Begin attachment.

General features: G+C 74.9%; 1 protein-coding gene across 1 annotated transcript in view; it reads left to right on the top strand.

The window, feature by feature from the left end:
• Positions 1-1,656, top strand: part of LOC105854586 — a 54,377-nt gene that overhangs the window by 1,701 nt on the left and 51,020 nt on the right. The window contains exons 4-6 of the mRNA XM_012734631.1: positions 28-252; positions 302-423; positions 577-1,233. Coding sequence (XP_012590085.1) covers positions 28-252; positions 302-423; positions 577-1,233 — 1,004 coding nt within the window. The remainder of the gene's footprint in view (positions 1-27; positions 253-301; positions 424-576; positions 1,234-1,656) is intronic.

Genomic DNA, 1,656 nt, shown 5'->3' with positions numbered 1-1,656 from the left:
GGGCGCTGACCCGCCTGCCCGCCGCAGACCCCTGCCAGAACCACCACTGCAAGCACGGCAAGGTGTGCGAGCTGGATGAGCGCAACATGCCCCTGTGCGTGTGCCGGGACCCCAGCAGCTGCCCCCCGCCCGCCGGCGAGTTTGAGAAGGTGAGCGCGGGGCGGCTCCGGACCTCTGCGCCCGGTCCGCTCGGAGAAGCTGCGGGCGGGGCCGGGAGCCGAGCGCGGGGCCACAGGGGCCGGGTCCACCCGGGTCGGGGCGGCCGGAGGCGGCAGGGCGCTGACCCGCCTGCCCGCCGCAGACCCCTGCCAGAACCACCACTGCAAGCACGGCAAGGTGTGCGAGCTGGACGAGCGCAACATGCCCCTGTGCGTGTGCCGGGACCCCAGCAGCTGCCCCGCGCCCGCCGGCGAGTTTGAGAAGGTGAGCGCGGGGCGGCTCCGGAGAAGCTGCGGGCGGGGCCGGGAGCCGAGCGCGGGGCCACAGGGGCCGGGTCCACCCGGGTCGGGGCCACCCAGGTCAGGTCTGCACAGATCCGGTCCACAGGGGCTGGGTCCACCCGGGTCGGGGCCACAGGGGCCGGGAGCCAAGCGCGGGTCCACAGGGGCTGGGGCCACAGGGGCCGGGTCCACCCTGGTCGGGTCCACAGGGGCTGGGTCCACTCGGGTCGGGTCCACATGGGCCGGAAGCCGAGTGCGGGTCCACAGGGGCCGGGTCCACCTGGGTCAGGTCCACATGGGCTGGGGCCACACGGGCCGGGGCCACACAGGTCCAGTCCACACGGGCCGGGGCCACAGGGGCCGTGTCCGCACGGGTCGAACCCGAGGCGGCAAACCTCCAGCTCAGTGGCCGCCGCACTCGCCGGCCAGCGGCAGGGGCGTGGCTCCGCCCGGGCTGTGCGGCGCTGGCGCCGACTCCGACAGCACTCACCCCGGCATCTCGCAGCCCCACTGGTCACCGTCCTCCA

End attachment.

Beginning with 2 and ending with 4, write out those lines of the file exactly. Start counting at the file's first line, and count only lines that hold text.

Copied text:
The window, feature by feature from the left end:
• Positions 1-1,656, top strand: part of LOC105854586 — a 54,377-nt gene that overhangs the window by 1,701 nt on the left and 51,020 nt on the right. The window contains exons 4-6 of the mRNA XM_012734631.1: positions 28-252; positions 302-423; positions 577-1,233. Coding sequence (XP_012590085.1) covers positions 28-252; positions 302-423; positions 577-1,233 — 1,004 coding nt within the window. The remainder of the gene's footprint in view (positions 1-27; positions 253-301; positions 424-576; positions 1,234-1,656) is intronic.

Genomic DNA, 1,656 nt, shown 5'->3' with positions numbered 1-1,656 from the left: